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Stirring up memories


A World of Memories
April 6, 2005

To pay a visit to Mary Walthall Pugh is not to walk into a Bon Air apartment on the square in Bainbridge; no, it is to walk into a world of memories.  Mary is a memory preserver, not only her own, but also those of her family and even of her Bon Air home.

Ask she about her childhood and she will draw out a picture of herself and a brother perched in Pensacola Bay.  Ask about more recent events and she’ll produce a photo of Mustang-the-cat who made the journey from Bainbridge to Tallahassee tucked in the innards of Mary’s red Mustang. 

Mary kept hearing a cat, she told me, but thought nothing about it.  Upon their joint arrival in the neighboring city, her unwilling passenger refused extraction for two hours.  The aptly named Mustang now resides with Mary’s daughter in Tallahassee.  He turned down the round trip ticket.

Mary’s apartment is filled with books of Mary’s making.  She has chronicled summaries of her life from her birth—stories and  pictures of seaside fun growing up in Florida, her carefree college days at the University of Wyoming in Laramie right through her marriage to Wyoming lad, Chuck Pugh, and on through years in Denver, a career in Tallahassee and her residence in Bainbridge.  The book for 2005 is already underway.

That’s not all she’s done.  She’s written a history of her home at the Bon Air—she was one of the original occupants after its renovation—complete with before and after pictures. That’s a treasure for all of Bainbridge.

Mary also kept all the letters her dad, Roscoe C. Walthall wrote to her while she lived in Denver during the years from 1951 to 1966.  Roscoe’s letters and those of her mother, Bertha Lee Bowers Walthall, who died in 1968, take up lots of shelf space.  The 3, 500 pages fill ten two-and-one-half inch notebooks!  That’s a lot of reading.  But Mary makes it easy.  For her friends and family she compiled excerpts from Roscoe’s letters into a slim volume she gives to family and friends—A Walk in the Forest with Papa.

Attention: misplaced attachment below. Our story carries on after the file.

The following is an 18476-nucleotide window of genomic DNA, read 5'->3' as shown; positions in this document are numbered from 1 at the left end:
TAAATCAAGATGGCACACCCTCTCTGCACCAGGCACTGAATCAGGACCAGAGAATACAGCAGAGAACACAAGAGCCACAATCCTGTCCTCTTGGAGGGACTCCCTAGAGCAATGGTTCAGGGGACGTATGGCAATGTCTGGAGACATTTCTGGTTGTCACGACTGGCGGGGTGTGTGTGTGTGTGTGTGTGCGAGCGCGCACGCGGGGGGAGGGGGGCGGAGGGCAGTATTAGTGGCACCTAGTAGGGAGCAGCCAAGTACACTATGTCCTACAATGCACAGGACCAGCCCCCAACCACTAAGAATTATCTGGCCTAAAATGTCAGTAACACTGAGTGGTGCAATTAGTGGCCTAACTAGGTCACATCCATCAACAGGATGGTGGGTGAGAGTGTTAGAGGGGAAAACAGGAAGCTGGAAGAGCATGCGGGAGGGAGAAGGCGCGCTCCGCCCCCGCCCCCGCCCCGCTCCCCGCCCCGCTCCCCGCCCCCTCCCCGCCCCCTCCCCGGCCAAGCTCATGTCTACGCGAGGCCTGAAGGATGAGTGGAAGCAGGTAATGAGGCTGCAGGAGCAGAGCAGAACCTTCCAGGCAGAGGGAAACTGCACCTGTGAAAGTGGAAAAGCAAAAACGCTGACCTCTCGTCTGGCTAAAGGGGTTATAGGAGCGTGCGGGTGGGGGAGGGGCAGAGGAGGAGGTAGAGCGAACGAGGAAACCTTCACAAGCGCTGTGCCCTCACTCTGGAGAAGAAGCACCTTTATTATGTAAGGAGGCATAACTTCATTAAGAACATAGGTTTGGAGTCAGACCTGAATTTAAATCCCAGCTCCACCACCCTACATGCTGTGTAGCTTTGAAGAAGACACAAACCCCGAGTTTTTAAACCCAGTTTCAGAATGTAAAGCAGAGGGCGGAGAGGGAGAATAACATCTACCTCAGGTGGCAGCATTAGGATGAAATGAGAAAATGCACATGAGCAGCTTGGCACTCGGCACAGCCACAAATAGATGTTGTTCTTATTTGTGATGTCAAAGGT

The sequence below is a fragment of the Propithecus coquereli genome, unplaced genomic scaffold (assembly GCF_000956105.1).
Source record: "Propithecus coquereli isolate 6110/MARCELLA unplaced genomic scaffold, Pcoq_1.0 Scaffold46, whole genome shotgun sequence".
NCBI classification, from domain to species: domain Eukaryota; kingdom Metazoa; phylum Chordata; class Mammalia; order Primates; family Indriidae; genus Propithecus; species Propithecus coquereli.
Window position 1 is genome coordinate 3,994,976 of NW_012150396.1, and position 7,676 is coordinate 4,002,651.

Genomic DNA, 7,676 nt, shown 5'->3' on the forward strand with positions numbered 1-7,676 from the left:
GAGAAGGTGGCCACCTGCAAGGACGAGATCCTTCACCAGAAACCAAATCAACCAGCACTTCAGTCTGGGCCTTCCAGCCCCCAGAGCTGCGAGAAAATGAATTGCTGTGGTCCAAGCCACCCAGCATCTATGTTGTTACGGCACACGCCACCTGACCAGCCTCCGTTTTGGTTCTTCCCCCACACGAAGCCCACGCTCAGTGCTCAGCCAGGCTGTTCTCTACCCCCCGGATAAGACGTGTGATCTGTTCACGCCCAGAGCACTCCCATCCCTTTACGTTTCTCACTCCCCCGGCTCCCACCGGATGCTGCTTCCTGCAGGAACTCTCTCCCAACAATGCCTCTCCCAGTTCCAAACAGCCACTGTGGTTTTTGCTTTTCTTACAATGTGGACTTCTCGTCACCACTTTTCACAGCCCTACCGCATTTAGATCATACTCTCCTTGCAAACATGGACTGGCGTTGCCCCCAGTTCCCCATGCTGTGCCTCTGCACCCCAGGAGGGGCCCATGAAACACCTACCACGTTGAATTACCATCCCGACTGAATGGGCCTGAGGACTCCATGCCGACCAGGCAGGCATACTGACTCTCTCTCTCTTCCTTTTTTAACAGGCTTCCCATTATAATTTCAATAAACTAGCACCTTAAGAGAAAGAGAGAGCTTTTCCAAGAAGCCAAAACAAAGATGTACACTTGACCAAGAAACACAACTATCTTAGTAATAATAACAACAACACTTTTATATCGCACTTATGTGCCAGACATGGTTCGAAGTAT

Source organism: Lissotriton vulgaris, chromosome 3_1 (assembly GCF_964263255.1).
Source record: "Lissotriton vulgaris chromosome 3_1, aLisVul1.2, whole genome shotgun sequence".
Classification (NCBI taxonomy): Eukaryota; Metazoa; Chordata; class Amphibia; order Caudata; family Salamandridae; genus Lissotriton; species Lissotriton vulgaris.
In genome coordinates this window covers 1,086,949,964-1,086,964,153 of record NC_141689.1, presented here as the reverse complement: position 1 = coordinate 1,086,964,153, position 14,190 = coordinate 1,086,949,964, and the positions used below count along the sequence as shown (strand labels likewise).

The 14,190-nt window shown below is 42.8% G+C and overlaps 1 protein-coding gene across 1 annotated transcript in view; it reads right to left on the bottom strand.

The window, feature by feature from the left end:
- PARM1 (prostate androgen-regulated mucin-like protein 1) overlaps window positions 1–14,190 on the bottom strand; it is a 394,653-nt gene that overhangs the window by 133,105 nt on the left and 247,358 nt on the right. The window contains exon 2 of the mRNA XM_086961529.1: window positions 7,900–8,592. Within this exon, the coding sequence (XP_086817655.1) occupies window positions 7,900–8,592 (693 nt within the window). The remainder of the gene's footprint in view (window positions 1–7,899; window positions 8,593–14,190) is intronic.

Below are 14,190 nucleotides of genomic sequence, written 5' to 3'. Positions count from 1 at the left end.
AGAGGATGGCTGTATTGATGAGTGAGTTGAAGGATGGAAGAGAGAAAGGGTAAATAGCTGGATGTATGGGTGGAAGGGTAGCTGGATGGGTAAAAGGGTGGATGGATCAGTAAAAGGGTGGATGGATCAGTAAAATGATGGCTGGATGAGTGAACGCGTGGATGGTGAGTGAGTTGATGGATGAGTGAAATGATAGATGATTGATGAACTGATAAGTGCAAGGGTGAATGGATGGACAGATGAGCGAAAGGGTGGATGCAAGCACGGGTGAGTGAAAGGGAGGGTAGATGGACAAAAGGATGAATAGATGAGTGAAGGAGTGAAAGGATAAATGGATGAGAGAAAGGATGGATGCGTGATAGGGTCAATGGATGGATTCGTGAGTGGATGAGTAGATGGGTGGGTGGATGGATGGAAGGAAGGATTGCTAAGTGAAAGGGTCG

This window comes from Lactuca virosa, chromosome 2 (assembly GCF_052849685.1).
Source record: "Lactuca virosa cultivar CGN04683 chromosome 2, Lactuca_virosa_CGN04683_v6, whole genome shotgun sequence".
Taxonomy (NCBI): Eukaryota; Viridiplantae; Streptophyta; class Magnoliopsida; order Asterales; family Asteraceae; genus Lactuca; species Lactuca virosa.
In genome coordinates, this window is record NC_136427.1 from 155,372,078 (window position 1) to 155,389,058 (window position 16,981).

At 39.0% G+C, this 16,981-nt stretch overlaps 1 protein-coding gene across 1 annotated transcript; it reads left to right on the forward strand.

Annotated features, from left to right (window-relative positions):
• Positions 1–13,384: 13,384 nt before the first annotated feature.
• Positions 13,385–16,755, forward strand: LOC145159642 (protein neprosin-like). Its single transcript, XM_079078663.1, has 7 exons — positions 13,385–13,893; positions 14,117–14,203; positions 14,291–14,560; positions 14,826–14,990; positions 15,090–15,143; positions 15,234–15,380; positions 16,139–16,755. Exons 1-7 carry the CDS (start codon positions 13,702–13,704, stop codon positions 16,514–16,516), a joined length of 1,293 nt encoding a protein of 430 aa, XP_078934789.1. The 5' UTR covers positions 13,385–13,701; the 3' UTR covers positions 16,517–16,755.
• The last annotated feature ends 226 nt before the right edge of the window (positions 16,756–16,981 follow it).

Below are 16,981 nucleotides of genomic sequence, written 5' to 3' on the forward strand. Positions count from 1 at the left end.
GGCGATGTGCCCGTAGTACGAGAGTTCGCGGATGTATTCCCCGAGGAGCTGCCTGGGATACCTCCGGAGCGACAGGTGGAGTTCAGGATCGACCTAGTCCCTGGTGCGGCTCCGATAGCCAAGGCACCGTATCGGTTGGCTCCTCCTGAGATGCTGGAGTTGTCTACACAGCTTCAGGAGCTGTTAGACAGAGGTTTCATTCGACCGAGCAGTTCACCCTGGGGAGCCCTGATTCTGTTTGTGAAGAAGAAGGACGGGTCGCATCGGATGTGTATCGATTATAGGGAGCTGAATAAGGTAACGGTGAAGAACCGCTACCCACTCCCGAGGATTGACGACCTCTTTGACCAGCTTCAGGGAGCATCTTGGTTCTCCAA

Rather than arranging the letters chronologically, Mary chose to categorize them by general subject.

“A good way to write letters:  Just start one and whenever you feel like it, add to it from day to day; or just leave it and write on it for weeks and weeks,” appears under Letters.

Most appropriately, Roscoe wrote about Family Heritage. “Any child who is fortunate enough to read about his family history can say with complete fact, ‘I am that.’”  Advice that daughter Mary has made sure to follow and ensured that her own children will follow.

And she has done it by more than just preserving her father’s and mother’s letters. She has organized the pictures and youthful memories in lots of ways—too many to all be described here, but there are three that I particularly admire.  One, she has kept a daily journal just about every single day since she hit a rough spot in her life in 1966.  She took up the habit and stuck with it.  There is one whole bookcase in her closet that is devoted to the almost forty volumes.

She’d always kept a journal—off and on.  Like most little girls, she had a small diary with a lock and a key to wear around her neck or keep hidden in a special, secret place.  But, unlike most little girls, when she began in this series, she stuck with it.

“Every day?” I asked.

“Every single day,” Mary replied.  She gestured toward the red-bound volume open on her kitchen island.